What makes a high-performing team?
Every business leader hopes to manage a high-performing team. And every employee hopes to be part of a high-performing team. High-performing teams get things accomplished—and their members feel engaged and satisfied when they reach strategic goals.
How can leaders design and inspire their teams so they become high performing? Read on to find out.
How leaders can design high-performing teams
From a talent optimization standpoint, leaders should design teams to align with the business strategy. Leaders must also predict how new hires will affect team dynamics and culture. Do both and you’ll be on your way to cultivating high-performing teams.
Team design is a part of creating your people strategy. Both your organization’s structure and the design of its teams must be intentionally planned out so you can successfully carry out the business’s strategic objectives. If your business strategy is to innovate, you’ll want a flat structure with few middle managers to enable quick decision-making.
Also, map out which behavioral profiles you’ll need on each team. A product team at the same innovative company will need employees that work quickly while maintaining quality. In this case, hiring managers might plan to hire employees with low patience and high formality.
Even if all your employees are good at what they do, they can’t achieve all that is possible if they aren’t empowered to work together effectively. Leaders are responsible for designing and maintaining team dynamics and culture, and part of that is making sure every new hire adds to the team in a positive way.
How can a leader pull this off? With the help of a talent optimization platform. Best hiring practices rely on pre-employment behavioral assessments to gauge someone’s workplace behaviors. Managers can use this critical people data to ensure the candidate will mesh well with the team. Team dynamics determine whether the team will successfully execute strategic goals, so getting this right matters.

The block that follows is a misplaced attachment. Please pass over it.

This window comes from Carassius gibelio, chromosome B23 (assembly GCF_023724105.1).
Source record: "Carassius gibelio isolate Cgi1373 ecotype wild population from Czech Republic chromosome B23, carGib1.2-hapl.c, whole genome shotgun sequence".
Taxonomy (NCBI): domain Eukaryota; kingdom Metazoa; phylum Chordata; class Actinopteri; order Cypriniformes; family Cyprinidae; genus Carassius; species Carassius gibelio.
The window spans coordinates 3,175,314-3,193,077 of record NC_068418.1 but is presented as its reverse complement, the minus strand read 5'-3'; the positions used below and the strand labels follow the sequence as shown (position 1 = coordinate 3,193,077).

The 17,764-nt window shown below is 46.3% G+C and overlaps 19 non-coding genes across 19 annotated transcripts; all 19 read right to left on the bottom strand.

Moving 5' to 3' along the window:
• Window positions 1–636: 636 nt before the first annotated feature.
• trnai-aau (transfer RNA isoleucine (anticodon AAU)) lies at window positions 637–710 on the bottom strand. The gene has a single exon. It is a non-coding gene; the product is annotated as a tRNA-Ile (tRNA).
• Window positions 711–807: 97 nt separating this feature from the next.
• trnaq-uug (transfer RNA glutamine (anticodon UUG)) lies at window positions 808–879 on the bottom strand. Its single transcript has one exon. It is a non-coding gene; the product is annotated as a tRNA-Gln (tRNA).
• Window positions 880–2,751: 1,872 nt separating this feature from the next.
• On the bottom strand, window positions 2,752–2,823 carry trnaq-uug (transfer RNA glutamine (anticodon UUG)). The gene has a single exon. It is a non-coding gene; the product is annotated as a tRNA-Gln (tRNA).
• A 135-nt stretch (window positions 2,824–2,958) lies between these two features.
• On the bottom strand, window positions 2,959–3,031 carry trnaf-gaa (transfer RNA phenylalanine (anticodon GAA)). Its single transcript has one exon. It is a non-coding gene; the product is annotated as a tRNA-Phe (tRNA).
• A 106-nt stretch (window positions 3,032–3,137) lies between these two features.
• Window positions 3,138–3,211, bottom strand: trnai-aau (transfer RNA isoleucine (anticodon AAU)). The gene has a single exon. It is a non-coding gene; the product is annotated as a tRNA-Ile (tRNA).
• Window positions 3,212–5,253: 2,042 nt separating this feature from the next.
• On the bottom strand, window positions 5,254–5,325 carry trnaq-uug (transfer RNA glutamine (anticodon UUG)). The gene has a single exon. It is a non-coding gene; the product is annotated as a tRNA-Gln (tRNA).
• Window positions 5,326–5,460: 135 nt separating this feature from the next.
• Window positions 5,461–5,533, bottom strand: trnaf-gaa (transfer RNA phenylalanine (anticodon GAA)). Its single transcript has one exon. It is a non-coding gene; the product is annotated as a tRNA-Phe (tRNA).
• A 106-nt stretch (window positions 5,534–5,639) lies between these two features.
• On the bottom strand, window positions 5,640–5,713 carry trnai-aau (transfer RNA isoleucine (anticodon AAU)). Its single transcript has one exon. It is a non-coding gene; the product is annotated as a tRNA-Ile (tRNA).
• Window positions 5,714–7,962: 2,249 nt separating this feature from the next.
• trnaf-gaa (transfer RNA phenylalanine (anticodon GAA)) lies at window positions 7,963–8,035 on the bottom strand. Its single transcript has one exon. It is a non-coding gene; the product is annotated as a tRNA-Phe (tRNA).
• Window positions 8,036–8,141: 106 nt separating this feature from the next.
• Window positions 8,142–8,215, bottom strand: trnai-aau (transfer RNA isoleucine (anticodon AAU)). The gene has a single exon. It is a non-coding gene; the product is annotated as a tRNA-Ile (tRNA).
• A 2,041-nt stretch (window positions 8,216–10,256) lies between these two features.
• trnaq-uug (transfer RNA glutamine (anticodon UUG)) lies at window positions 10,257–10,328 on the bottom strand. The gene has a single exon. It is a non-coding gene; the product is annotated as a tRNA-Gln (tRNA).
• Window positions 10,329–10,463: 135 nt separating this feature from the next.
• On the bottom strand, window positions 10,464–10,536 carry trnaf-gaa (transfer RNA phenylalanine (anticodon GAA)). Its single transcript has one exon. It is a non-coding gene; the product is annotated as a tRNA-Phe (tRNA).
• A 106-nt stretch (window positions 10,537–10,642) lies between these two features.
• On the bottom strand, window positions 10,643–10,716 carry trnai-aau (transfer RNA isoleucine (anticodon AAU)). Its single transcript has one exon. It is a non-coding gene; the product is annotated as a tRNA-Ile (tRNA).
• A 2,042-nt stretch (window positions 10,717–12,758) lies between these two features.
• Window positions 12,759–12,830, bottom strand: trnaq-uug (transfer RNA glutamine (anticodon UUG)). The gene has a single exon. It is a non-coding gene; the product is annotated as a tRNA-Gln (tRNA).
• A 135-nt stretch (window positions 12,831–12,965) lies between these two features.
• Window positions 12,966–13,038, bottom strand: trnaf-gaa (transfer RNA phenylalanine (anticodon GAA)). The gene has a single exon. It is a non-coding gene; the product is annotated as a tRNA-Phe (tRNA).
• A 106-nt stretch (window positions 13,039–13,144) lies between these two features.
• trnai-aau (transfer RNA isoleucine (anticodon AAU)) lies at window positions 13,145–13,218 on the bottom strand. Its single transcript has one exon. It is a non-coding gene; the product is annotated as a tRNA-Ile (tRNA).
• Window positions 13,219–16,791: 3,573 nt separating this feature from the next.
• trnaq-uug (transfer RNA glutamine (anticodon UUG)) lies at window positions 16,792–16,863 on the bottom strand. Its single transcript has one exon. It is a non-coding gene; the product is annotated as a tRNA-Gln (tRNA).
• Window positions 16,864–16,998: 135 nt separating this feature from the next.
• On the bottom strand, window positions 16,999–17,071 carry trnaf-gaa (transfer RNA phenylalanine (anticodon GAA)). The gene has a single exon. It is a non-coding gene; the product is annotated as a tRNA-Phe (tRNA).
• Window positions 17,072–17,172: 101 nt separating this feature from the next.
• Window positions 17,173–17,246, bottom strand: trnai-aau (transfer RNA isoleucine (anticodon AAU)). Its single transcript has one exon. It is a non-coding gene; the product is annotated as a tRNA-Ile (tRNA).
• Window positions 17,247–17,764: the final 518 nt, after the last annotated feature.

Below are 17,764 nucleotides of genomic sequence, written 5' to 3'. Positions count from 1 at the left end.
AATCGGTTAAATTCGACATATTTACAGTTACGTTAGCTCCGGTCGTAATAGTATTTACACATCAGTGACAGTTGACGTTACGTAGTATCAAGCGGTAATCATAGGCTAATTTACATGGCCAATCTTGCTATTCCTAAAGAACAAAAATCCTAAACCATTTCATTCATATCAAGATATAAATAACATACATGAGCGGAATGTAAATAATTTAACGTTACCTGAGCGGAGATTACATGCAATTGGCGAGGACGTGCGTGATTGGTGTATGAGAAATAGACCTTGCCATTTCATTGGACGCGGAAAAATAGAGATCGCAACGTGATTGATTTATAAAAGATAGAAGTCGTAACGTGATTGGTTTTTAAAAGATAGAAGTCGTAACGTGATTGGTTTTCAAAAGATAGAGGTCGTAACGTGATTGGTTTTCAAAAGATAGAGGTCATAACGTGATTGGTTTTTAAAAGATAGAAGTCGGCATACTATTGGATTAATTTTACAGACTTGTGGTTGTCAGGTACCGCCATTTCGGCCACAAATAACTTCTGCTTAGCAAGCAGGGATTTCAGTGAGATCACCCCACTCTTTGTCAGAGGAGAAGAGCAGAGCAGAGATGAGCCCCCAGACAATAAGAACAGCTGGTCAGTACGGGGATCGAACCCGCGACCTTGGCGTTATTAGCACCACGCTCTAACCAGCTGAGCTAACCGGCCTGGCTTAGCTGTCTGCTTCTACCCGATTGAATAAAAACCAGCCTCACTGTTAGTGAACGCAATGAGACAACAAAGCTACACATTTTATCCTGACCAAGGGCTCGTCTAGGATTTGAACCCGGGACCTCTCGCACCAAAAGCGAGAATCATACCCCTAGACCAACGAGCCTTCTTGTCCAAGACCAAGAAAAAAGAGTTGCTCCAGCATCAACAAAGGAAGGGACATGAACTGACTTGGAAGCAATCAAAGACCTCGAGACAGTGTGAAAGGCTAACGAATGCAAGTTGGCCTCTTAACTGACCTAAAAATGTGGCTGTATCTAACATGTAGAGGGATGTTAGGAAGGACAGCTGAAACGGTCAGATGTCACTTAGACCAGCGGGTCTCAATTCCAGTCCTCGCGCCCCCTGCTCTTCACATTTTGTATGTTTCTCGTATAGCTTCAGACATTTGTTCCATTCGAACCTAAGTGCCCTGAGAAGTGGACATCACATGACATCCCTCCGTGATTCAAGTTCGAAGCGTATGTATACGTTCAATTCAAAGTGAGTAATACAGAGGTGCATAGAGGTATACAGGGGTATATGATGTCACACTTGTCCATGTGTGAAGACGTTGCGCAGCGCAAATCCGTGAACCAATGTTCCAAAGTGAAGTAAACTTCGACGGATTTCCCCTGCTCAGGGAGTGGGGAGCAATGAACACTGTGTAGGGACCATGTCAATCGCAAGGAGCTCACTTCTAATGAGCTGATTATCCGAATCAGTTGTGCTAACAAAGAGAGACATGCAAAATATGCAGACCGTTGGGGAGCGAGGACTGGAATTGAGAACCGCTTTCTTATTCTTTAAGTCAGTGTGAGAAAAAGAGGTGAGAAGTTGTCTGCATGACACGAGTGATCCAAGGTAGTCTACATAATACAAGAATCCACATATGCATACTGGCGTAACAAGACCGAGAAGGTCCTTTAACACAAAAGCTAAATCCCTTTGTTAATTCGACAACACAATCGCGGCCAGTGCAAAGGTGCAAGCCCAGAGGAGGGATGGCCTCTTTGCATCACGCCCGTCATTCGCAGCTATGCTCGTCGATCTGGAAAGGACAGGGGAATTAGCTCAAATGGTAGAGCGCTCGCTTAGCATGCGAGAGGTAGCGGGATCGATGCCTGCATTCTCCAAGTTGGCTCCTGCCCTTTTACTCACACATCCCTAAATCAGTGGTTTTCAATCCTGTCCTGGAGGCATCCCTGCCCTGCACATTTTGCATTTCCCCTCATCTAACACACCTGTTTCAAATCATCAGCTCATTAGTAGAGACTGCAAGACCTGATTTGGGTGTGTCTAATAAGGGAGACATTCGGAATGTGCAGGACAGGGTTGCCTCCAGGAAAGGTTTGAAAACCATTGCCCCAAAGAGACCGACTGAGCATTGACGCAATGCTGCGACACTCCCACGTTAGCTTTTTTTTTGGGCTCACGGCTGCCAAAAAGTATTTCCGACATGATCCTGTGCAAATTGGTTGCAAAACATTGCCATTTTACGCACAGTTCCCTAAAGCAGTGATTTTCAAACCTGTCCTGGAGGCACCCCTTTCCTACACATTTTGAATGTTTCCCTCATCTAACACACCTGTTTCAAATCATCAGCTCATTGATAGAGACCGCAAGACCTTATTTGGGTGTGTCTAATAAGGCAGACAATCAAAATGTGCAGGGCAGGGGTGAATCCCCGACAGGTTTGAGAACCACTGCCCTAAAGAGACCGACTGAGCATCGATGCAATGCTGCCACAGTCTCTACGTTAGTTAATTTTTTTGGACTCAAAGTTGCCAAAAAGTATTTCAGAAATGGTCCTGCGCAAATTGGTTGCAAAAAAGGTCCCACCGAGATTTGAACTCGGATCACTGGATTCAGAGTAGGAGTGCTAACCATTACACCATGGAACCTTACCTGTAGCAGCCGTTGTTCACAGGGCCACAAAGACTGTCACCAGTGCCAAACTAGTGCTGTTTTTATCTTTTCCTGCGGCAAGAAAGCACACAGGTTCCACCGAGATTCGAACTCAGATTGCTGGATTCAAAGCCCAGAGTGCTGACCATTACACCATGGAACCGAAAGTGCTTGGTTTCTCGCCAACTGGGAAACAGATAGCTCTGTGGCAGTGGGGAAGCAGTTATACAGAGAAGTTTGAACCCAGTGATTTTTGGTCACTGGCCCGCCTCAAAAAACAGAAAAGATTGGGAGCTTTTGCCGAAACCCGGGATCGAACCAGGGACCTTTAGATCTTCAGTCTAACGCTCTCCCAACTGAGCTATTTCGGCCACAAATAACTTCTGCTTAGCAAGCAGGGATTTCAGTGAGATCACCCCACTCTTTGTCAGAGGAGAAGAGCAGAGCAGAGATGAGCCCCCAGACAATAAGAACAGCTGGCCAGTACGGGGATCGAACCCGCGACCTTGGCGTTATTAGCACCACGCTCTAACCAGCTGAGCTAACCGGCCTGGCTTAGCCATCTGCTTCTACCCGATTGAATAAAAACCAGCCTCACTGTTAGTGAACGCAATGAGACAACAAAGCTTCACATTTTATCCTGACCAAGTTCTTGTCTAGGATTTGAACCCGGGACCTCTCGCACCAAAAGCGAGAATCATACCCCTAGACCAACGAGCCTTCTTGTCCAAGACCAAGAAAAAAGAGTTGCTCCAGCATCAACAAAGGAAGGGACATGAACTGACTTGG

Roles need to be flexible.
Leaders of high-performing teams know when to be flexible—and they build that flexibility and resiliency into the team in various ways including designing flexible roles.
There may be a project in which “employee A” has a great deal of knowledge, so he or she is a natural leader for that project due solely to subject matter expertise. The rest of the team must have a willingness to defer to this person—even if he or she is an individual contributor. The next project might be something that “employee B” is an expert at.
On high performing teams, roles change with ebbing and flowing of expertise—all team members maintain trust and work ethic, supporting each other always while holding each other accountable for achieving positive results.
What kind of people make up a high-performing team?
These are the common threads of people on high-performing teams:
Hard working: Nearly everything worth attaining in life comes from hard work. A high performing team is composed of people who encourage each other, challenge each other, and push each other to work hard to achieve their shared vision and goals.
Interested in learning: Even the smartest people will find things they know little about. In that situation, the people on a team who are behind in the learning curve will work hard to catch up with the rest of the team. They will not expect the rest of the team to carry them.
Ethical: They will share ideas and recognize good work in each other rather than take credit for things they were not responsible for. When it comes to looking good in front of superiors, their work speaks for them.
What drives high-performing teams?
High-performing teams don’t need promises of monetary rewards to work hard and accomplish the shared vision. Often they work for internal satisfaction and a shared feeling of success. They enjoy being part of something bigger than themselves and striving every day to live up to the company’s mission and vision statements.
Monetary rewards are appreciated, but members of high-performing teams don’t go above and beyond just for a bonus. They do it because their role, team, manager, and culture engages and inspires them.
These teams are made up of people who aren’t afraid of conflict. They understand that healthy conflict is part of the process, and there’s enough trust on the team to support that conflict. They leave disagreements behind them, disagree and commit, and work together to accomplish the company’s goals. And of course, a willingness to communicate is the basic skeleton to begin any successful team.